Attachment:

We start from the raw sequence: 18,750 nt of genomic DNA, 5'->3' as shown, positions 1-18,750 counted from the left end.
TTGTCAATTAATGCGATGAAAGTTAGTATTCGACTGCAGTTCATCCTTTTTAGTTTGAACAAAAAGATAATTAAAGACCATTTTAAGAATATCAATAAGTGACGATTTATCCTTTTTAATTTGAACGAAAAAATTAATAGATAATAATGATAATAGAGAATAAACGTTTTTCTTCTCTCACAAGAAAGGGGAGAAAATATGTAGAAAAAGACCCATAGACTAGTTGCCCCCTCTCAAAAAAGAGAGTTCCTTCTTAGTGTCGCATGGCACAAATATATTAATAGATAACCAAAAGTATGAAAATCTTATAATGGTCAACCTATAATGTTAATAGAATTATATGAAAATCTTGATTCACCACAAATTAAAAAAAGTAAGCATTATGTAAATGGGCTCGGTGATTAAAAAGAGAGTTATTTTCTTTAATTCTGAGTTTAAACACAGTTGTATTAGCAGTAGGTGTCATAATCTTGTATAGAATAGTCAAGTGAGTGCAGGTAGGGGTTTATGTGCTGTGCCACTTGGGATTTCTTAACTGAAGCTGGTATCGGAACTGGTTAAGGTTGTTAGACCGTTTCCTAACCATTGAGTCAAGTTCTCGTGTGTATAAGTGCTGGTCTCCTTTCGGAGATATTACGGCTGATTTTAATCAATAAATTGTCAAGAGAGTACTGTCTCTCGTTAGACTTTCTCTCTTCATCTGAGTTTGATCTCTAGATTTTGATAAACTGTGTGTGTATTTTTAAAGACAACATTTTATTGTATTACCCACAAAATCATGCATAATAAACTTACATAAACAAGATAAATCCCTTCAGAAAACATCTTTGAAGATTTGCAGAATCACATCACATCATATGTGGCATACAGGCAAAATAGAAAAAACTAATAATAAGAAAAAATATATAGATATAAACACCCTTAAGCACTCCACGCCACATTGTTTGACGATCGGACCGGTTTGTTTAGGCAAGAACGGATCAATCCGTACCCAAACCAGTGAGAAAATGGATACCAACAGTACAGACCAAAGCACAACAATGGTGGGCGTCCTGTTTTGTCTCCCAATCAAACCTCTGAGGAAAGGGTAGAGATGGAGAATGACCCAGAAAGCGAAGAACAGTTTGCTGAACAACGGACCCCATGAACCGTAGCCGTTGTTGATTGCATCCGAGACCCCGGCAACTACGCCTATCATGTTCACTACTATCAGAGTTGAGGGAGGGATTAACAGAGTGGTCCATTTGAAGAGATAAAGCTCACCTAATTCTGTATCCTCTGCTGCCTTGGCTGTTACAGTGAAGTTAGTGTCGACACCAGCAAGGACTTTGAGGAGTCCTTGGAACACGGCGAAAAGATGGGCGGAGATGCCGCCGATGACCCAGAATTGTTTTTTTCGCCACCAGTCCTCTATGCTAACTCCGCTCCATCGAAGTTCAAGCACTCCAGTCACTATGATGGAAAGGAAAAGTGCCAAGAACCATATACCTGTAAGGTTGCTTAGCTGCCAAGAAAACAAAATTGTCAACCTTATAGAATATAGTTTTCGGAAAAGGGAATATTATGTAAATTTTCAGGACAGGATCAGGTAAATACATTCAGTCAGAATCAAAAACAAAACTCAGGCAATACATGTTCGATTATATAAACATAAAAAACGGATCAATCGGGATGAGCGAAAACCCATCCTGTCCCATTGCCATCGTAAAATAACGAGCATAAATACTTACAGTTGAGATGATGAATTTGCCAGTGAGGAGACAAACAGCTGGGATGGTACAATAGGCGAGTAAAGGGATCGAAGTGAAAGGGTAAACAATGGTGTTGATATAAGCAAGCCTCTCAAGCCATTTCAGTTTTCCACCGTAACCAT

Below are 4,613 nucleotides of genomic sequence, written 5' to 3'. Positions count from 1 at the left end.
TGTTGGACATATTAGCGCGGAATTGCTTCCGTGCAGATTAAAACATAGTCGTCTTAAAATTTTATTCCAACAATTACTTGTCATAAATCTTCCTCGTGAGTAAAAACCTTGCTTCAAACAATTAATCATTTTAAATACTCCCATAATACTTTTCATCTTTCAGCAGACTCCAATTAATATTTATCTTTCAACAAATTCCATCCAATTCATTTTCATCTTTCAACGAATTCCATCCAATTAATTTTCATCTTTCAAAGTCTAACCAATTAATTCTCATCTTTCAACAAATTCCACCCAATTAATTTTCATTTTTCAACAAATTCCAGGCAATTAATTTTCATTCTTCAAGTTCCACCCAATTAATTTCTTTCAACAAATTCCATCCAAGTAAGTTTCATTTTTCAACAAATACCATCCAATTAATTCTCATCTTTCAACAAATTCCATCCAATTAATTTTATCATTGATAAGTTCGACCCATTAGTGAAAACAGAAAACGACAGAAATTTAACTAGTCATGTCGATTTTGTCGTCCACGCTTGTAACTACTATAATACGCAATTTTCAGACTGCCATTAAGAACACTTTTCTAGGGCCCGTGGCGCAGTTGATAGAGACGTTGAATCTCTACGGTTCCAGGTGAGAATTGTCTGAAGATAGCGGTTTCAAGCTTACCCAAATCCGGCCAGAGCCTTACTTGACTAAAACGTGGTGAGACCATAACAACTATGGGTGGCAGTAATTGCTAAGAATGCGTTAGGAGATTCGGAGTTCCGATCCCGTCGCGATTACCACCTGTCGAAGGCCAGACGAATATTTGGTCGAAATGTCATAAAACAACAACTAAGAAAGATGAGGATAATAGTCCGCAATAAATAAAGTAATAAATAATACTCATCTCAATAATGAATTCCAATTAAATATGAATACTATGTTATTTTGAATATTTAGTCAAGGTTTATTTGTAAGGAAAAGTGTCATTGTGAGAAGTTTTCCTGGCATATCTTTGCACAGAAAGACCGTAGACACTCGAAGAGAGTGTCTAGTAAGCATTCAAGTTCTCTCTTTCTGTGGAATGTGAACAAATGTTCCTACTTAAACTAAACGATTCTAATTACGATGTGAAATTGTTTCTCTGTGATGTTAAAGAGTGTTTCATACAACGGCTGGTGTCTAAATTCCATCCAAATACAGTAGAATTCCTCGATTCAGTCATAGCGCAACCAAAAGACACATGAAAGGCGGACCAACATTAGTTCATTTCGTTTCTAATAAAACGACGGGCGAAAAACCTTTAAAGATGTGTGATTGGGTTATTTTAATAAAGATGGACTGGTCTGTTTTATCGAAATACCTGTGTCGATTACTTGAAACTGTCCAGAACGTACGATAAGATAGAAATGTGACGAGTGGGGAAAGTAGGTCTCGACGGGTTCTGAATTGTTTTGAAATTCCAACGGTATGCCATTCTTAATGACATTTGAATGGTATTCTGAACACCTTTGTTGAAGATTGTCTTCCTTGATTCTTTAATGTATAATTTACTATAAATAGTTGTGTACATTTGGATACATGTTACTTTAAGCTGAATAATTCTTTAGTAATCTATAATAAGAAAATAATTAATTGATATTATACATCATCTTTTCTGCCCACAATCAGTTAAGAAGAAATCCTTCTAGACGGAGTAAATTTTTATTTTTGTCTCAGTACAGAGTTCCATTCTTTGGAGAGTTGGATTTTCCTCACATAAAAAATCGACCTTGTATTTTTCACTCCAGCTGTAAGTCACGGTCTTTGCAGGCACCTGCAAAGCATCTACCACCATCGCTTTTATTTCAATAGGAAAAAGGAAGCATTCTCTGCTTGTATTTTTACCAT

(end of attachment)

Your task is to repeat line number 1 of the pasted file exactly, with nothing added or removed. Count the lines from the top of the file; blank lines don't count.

We start from the raw sequence: 18,750 nt of genomic DNA, 5'->3' as shown, positions 1-18,750 counted from the left end.